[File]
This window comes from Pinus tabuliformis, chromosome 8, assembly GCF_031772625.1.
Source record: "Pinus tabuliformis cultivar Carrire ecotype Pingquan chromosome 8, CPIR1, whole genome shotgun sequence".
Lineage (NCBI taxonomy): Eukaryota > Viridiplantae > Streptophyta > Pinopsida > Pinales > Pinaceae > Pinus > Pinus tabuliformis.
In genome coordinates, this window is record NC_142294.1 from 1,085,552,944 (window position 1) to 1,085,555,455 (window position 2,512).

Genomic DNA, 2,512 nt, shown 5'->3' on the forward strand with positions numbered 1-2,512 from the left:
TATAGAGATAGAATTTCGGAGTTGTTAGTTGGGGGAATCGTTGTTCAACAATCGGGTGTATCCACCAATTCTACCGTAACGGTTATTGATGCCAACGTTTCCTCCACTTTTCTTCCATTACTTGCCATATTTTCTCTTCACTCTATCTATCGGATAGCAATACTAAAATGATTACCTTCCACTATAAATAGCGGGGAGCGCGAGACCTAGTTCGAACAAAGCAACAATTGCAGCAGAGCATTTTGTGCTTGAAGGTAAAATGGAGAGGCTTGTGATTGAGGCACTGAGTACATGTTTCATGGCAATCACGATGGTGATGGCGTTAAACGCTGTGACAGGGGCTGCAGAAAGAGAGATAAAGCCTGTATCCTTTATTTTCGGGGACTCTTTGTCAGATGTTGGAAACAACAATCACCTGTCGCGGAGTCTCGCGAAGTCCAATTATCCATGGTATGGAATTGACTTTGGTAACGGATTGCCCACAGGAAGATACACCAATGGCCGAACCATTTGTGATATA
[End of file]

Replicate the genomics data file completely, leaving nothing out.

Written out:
This window comes from Pinus tabuliformis, chromosome 8, assembly GCF_031772625.1.
Source record: "Pinus tabuliformis cultivar Carrire ecotype Pingquan chromosome 8, CPIR1, whole genome shotgun sequence".
Lineage (NCBI taxonomy): Eukaryota > Viridiplantae > Streptophyta > Pinopsida > Pinales > Pinaceae > Pinus > Pinus tabuliformis.
In genome coordinates, this window is record NC_142294.1 from 1,085,552,944 (window position 1) to 1,085,555,455 (window position 2,512).

Genomic DNA, 2,512 nt, shown 5'->3' on the forward strand with positions numbered 1-2,512 from the left:
TATAGAGATAGAATTTCGGAGTTGTTAGTTGGGGGAATCGTTGTTCAACAATCGGGTGTATCCACCAATTCTACCGTAACGGTTATTGATGCCAACGTTTCCTCCACTTTTCTTCCATTACTTGCCATATTTTCTCTTCACTCTATCTATCGGATAGCAATACTAAAATGATTACCTTCCACTATAAATAGCGGGGAGCGCGAGACCTAGTTCGAACAAAGCAACAATTGCAGCAGAGCATTTTGTGCTTGAAGGTAAAATGGAGAGGCTTGTGATTGAGGCACTGAGTACATGTTTCATGGCAATCACGATGGTGATGGCGTTAAACGCTGTGACAGGGGCTGCAGAAAGAGAGATAAAGCCTGTATCCTTTATTTTCGGGGACTCTTTGTCAGATGTTGGAAACAACAATCACCTGTCGCGGAGTCTCGCGAAGTCCAATTATCCATGGTATGGAATTGACTTTGGTAACGGATTGCCCACAGGAAGATACACCAATGGCCGAACCATTTGTGATATA